across disparate groups. Consequently, loss of these kernels was likely only to have occurred during the infrequent loss of clades the equivalent of the Linnean rank of phylum or class. For marine animals this loss would have been largely during the Cambrian and again during the end-Permian mass extinctions. The loss of major clades of insects during the end-Permian might have caused a loss of some developmental diversity, but it is less clear whether unique developmental processes at the level of kernels were present. Among vertebrates there are many extinct groups of fish and early tetrapods, such as the armored fish of the Devonian and the mammal-like reptiles of the Permo-Triassic, that could have harbored now vanished developmental strategies. But as with insects, it is far from clear they were unique at the level of kernels.
Our understanding of plant developmental biology, although expanding rapidly, is less advanced than for animals, and we do not know whether a similar highly structured regulatory hierarchy exists within plants. Morphologic evidence has revealed the diversity of tree-like forms that evolved repeatedly, with many now-extinct clades using very different developmental and structural strategies to achieve a similar end. All trees need to solve the same basic problem of providing structural support while distributing nutrients vertically. Both modern pines and other flowering trees such as dogwood or oaks are constructed with an inner, woody, secondary xylem produced by the vascular cambium and surrounded by phellem. But cycads are constructed of an inner pith and an outer cortex, with much of the structural support on the outside from persistent leaf bases. Arborescent lycopsids, horsetails in the Carboniferous, tree palms, and tree ferns each have distinct ways of forming trees. Yet each of these different types of trees was adapted to a particular suite of environmental conditions, which influenced the nature of the resulting communities (Niklas, 1997; Donoghue, 2005). Thus it seems likely that major developmental strategies of plants have disappeared, particularly during the late Paleozoic.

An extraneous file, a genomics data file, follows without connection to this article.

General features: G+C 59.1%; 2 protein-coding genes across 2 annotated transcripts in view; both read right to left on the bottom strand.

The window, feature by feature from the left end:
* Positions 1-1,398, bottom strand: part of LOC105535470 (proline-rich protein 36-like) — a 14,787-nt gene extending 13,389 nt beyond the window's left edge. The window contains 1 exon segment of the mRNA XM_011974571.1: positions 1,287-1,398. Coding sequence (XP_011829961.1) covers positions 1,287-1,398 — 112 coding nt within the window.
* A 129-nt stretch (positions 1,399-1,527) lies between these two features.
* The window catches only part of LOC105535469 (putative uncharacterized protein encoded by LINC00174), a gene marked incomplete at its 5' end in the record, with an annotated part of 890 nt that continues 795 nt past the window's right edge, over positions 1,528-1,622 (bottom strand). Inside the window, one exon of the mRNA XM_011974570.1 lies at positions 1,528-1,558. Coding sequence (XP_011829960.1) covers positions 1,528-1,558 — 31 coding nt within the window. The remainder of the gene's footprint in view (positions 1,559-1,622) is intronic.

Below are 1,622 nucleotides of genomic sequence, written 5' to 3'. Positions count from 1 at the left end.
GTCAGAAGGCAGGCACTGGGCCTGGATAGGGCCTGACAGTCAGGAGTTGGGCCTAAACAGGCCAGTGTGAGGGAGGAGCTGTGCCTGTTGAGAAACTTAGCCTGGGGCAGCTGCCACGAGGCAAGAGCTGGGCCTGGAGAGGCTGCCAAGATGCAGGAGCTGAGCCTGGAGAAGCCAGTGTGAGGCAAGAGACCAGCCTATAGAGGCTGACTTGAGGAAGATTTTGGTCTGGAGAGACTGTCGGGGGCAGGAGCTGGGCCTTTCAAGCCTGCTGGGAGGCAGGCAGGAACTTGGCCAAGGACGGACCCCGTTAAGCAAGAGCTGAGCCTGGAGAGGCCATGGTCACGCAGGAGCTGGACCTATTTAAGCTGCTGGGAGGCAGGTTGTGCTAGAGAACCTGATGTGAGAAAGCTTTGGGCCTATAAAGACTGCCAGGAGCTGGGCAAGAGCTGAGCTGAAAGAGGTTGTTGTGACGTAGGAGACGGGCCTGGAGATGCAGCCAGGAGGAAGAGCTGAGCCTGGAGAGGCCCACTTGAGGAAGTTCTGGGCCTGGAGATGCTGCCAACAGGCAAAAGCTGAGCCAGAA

Applying some of these different aspects of diversity to past mass extinctions is difficult because of both lack of data and difficulties in establishing appropriate criteria and reproducible metrics, but identifying these different measures of diversity is the first step toward building a more robust and quantifiable approach. Table 9.1 provides a preliminary, somewhat impressionistic, application of these metrics for marine animals across the five classic mass extinction intervals. In the absence of more comprehensive tools, proxies are used for some categories such as reefs for architectural diversity and trace fossils for behavioral complexity.